April 18, 2007

The Human Stomach


the stomach is a bean-shaped hollow muscular organ of the gastrointestinal tract involved in the second phase of digestion, following mastication. The word stomach is derived from the Latin stomachus, which derives from the Greek word stomachos (στόμαχος). The words gastro- and gastric (meaning related to the stomach) are both derived from the Greek word gaster (γαστήρ).

The stomach is usually a highly acidic environment due to gastric acid production and secretion which produces a luminal pH range usually between 1 and 4 depending on the species, food intake, drug use, and other factors. Such an environment is able to break down large molecules (such as from food) to smaller ones so that they can eventually be absorbed from the small intestine. The stomach can produce and secrete about 2 to 3 liters of gastric acid per day.

Pepsinogen is secreted by chief cells and turns into pepsin under low pH conditions and is a necessity in protein digestion.

Absorption of vitamin B12 from the small intestine is dependent on conjugation to a glycoprotein called intrinsic factor which is produced by parietal cells of the stomach.

Other functions include absorbing water, some ions, and some lipid soluble compounds such as alcohol, aspirin, and caffeine.

The stomach lies between the esophagus and the duodenum (the first part of the small intestine). It is on the left side of the abdominal cavity. The top of the stomach lies against the diaphragm. Lying beneath the stomach is the pancreas, and the greater omentum which hangs from the greater curvature.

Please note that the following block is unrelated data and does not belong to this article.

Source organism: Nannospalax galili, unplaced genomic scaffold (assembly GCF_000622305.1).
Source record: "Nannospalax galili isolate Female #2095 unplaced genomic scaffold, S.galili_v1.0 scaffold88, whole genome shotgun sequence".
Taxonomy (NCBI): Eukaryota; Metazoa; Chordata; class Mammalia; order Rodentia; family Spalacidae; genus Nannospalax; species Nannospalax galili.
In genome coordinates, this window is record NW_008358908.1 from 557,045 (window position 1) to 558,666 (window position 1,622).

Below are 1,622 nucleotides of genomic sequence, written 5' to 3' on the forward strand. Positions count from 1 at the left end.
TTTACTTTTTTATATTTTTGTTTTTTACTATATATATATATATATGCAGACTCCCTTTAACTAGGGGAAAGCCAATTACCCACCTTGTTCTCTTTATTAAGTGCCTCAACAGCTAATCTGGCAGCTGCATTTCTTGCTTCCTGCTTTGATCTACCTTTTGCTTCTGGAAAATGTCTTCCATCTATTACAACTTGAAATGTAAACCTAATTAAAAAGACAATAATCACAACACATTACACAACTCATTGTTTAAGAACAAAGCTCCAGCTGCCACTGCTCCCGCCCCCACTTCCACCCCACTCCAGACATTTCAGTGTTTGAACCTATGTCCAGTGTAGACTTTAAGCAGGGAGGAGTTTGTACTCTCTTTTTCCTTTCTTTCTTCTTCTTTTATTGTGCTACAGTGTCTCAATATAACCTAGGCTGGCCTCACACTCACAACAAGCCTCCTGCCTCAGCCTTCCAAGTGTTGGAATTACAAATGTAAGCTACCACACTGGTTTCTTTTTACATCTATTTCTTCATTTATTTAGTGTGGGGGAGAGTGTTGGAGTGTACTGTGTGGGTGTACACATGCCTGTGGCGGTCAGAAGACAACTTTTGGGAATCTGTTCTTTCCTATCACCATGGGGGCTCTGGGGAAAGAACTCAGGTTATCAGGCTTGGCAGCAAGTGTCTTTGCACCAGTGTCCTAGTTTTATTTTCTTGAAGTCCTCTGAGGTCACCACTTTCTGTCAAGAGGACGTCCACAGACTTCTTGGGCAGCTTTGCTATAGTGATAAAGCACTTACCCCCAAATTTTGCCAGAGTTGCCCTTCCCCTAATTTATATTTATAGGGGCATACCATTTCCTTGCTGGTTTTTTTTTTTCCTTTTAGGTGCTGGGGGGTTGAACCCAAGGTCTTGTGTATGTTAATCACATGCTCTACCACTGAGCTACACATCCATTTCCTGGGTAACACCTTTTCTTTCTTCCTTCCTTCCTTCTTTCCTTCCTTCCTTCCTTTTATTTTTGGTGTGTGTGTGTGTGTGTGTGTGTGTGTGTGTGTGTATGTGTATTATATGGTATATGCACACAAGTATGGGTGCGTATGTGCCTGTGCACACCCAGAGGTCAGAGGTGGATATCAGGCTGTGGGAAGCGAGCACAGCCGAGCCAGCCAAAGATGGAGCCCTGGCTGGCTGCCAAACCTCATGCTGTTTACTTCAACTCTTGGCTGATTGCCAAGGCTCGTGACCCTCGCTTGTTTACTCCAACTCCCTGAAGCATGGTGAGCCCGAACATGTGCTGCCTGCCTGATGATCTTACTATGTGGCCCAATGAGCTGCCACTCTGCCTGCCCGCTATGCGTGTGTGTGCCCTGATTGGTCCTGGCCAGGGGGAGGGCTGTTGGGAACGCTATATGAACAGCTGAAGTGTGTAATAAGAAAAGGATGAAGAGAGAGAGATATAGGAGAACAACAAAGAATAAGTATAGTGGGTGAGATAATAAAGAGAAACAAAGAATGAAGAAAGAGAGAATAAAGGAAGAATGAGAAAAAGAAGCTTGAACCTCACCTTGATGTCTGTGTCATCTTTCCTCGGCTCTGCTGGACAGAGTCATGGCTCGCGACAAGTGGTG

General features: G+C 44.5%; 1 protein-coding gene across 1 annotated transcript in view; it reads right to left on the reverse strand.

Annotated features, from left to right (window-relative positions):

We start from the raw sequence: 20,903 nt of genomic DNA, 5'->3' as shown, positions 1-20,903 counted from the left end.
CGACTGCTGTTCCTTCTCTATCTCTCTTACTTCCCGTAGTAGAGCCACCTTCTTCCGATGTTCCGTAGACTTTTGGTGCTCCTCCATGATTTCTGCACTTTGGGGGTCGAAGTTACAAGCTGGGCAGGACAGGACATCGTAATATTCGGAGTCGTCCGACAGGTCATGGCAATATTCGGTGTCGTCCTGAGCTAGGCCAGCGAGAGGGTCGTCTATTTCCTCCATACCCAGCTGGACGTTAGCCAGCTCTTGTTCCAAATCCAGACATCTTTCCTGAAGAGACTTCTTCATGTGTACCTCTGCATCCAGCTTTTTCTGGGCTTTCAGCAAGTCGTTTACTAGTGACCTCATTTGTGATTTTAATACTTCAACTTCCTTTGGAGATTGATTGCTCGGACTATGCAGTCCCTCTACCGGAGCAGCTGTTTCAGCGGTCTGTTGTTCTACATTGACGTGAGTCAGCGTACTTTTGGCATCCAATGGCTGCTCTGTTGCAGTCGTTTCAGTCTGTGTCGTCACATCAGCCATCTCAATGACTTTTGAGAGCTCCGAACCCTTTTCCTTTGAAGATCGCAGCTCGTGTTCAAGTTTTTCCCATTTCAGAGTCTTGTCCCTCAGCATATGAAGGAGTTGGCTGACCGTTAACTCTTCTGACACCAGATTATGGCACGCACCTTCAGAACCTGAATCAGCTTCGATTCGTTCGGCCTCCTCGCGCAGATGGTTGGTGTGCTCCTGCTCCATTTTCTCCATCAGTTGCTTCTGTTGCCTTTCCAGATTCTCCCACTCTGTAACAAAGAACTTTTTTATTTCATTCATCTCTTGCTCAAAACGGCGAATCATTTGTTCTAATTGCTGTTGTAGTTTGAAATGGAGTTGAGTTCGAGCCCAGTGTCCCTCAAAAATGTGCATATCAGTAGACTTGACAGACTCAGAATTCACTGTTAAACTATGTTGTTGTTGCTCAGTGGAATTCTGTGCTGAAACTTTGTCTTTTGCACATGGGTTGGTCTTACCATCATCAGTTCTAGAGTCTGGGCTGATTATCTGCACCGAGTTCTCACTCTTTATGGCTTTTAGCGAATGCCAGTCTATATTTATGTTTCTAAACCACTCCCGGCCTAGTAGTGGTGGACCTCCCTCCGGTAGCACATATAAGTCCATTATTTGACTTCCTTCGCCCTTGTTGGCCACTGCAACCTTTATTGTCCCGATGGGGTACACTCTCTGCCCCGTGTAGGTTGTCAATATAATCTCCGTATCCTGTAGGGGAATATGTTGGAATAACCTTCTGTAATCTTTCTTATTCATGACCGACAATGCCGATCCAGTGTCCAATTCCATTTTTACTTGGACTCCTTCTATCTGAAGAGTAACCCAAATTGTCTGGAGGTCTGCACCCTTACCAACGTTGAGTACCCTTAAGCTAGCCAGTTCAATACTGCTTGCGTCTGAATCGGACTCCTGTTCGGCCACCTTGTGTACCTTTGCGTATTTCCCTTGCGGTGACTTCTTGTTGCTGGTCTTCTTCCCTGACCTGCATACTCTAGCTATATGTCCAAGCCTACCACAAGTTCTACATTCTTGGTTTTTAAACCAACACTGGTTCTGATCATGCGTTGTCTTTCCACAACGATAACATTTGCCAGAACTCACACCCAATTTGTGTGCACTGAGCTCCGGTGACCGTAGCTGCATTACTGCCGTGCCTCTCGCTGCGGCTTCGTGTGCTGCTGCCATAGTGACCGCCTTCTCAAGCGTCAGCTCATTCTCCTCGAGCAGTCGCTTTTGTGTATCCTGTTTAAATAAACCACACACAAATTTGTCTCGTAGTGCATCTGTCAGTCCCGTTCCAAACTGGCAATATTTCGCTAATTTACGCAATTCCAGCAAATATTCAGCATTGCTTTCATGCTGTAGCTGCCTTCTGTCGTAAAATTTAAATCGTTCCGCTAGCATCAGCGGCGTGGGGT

Two smooth muscle valves, or sphincters, keep the contents of the stomach contained. They are the Cardiac or esophageal sphincter dividing the tract above, and the Pyloric sphincter dividing the stomach from the small intestine.

The stomach is surrounded by parasympathetic (stimulant) and orthosympathetic (inhibitor) peluxes (anterior gastric, posterior, superior and inferior, celiac and myenteric), which regulate both the secretory activity and the motor activity of the muscles.

In humans, the stomach has a volume of about 50 mL when empty. After a meal, it generally expands to hold about 1 litre of food, but it can actually expand to hold as much as 4 litres. When drinking milk it can expand to just under 6 pints, or 3.4 litres. The human stomach has more nerve endings than the human brain.

The stomach is divided into four sections, each of which has different cells and functions. The sections are:

Cardia where the contents of the esophagus empty into the stomach.
Fundus formed by the upper curvature of the organ.
Body or corpus the main, central region.
Pylorus or antrum the lower section of the organ that facilitates emptying the contents into the small intestine.

Adapted from: Wikipedia